All in all it was a big mix of land uses, and over the top of this, imaginary (or in some cases) real lines were drawn to delimit the property rights. The kitchen garden areas we tackled next; the big problem here was that many had mango and banana trees in them and it was difficult to determine where the property line might be as you walked it. Rather than confuse the trainees by recording GPS lines straight away which might need correcting, we taught them how to work with the farmer who managed the plots to walk with them before switching the GPS to determine where the boundary went. We found most of them determined features which sorted this out quite easily – a tree here, a ditch there, the corner of a building. Where the problem came is when we got to the far end of the plot away from the buildings and the farmer would wave vaguely off into an impenetrable tangle of vines. We showed our trainees how to stop the recording at one point, walk all the way round the obstruction to a second point where you could stand at a plot corner, start the tracing once more and the GPS would record a straight line between the two points.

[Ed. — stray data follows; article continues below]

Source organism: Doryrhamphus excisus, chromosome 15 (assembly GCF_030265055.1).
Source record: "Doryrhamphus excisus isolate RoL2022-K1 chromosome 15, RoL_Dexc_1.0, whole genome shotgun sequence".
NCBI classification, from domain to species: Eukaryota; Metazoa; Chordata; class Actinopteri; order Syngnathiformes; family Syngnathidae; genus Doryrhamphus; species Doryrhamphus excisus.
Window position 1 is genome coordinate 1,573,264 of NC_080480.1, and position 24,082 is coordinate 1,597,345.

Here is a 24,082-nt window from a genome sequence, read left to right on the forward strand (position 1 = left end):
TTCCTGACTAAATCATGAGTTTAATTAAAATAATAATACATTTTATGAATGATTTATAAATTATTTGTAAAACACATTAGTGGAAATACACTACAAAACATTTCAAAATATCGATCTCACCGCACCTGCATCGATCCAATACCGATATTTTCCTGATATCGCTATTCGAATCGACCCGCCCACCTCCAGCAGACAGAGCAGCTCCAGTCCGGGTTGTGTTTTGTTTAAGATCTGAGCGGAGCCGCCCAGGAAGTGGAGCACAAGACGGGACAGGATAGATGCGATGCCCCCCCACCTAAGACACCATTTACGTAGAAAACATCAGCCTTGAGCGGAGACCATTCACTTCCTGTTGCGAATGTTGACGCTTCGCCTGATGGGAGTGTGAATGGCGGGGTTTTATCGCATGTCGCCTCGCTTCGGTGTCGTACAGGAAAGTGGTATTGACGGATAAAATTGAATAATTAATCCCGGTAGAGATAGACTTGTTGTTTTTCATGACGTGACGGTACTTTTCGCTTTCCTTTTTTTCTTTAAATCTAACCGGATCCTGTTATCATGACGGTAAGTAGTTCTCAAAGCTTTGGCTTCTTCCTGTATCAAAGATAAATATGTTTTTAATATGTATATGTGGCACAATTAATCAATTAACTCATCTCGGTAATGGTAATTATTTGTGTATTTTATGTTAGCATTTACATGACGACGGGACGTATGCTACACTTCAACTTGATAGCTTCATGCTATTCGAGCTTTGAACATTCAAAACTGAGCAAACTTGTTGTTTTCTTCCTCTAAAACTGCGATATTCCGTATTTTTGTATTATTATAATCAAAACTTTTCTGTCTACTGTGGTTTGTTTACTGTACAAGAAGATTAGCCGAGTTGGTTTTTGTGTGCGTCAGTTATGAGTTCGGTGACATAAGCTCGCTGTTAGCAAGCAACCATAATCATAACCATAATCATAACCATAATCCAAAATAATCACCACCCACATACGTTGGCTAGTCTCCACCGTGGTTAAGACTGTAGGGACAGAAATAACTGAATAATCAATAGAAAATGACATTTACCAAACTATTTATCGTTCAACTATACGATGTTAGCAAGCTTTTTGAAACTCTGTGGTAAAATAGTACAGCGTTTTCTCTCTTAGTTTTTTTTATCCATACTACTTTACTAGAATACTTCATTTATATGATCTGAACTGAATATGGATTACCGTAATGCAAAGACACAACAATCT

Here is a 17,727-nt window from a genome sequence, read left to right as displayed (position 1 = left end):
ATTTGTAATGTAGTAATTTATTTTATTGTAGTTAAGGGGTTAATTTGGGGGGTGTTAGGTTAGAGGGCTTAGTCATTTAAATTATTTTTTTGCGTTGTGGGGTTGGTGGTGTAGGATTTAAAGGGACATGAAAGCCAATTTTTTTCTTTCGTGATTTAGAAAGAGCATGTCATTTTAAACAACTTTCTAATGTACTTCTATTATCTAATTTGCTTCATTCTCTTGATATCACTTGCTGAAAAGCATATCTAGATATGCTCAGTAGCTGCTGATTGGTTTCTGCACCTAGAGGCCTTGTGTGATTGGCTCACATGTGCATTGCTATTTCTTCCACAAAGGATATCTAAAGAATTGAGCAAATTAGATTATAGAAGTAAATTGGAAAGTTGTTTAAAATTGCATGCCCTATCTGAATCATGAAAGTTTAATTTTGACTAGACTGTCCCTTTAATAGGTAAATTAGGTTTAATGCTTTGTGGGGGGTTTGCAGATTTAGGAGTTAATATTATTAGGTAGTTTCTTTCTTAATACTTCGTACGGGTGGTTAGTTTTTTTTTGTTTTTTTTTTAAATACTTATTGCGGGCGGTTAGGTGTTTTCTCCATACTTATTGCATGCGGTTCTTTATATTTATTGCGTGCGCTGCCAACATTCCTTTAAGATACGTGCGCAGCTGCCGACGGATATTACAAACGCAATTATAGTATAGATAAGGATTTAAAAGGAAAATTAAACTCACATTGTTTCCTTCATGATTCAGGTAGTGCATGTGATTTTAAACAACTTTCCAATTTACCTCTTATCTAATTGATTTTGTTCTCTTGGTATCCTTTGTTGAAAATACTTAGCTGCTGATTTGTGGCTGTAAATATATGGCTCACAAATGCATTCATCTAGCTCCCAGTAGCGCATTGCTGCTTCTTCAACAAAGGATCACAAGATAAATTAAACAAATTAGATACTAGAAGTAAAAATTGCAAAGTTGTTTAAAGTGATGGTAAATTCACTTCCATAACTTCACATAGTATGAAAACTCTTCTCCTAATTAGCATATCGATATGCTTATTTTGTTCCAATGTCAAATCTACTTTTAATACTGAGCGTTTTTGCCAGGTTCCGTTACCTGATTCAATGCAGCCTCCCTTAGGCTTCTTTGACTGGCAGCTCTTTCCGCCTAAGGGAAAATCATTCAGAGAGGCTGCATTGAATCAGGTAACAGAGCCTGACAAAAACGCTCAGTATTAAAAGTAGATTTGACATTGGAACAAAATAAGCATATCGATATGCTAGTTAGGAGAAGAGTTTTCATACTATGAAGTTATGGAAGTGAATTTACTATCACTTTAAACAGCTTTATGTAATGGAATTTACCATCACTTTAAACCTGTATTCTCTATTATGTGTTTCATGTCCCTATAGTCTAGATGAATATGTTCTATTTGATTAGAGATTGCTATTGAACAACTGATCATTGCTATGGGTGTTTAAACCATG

Of course not all neighbouring farmers would agree on the lines you were drawing but we told our trainees not to worry – there was no problem about plotting two neighbouring parcels of land and having overlap. All it was doing was highlighting that there was some disagreement over where the land was that the villagers or the elders could sort out later. One of the purposes of the exercise was to show where possible disputes existed. What we had more difficulty understanding was what was the actual rights to property that people have.